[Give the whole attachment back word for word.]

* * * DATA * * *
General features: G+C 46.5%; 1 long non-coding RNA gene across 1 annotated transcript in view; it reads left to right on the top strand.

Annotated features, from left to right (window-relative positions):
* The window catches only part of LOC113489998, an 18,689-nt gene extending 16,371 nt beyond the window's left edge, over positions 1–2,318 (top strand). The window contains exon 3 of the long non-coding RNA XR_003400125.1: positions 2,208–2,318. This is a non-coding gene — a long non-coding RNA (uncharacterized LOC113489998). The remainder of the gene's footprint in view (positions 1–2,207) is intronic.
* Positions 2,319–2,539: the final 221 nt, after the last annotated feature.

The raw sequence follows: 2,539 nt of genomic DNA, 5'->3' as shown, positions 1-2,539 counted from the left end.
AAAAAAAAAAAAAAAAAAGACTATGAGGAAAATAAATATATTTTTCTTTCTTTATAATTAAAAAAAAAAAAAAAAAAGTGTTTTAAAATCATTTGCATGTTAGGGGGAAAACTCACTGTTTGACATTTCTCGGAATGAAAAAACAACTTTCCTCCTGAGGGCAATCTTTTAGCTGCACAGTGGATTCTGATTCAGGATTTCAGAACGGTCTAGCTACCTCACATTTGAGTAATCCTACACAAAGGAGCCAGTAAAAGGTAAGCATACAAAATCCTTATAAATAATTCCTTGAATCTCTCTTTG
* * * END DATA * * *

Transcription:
General features: G+C 46.5%; 1 long non-coding RNA gene across 1 annotated transcript in view; it reads left to right on the top strand.

Annotated features, from left to right (window-relative positions):
* The window catches only part of LOC113489998, an 18,689-nt gene extending 16,371 nt beyond the window's left edge, over positions 1–2,318 (top strand). The window contains exon 3 of the long non-coding RNA XR_003400125.1: positions 2,208–2,318. This is a non-coding gene — a long non-coding RNA (uncharacterized LOC113489998). The remainder of the gene's footprint in view (positions 1–2,207) is intronic.
* Positions 2,319–2,539: the final 221 nt, after the last annotated feature.

The raw sequence follows: 2,539 nt of genomic DNA, 5'->3' as shown, positions 1-2,539 counted from the left end.
AAAAAAAAAAAAAAAAAAGACTATGAGGAAAATAAATATATTTTTCTTTCTTTATAATTAAAAAAAAAAAAAAAAAAGTGTTTTAAAATCATTTGCATGTTAGGGGGAAAACTCACTGTTTGACATTTCTCGGAATGAAAAAACAACTTTCCTCCTGAGGGCAATCTTTTAGCTGCACAGTGGATTCTGATTCAGGATTTCAGAACGGTCTAGCTACCTCACATTTGAGTAATCCTACACAAAGGAGCCAGTAAAAGGTAAGCATACAAAATCCTTATAAATAATTCCTTGAATCTCTCTTTG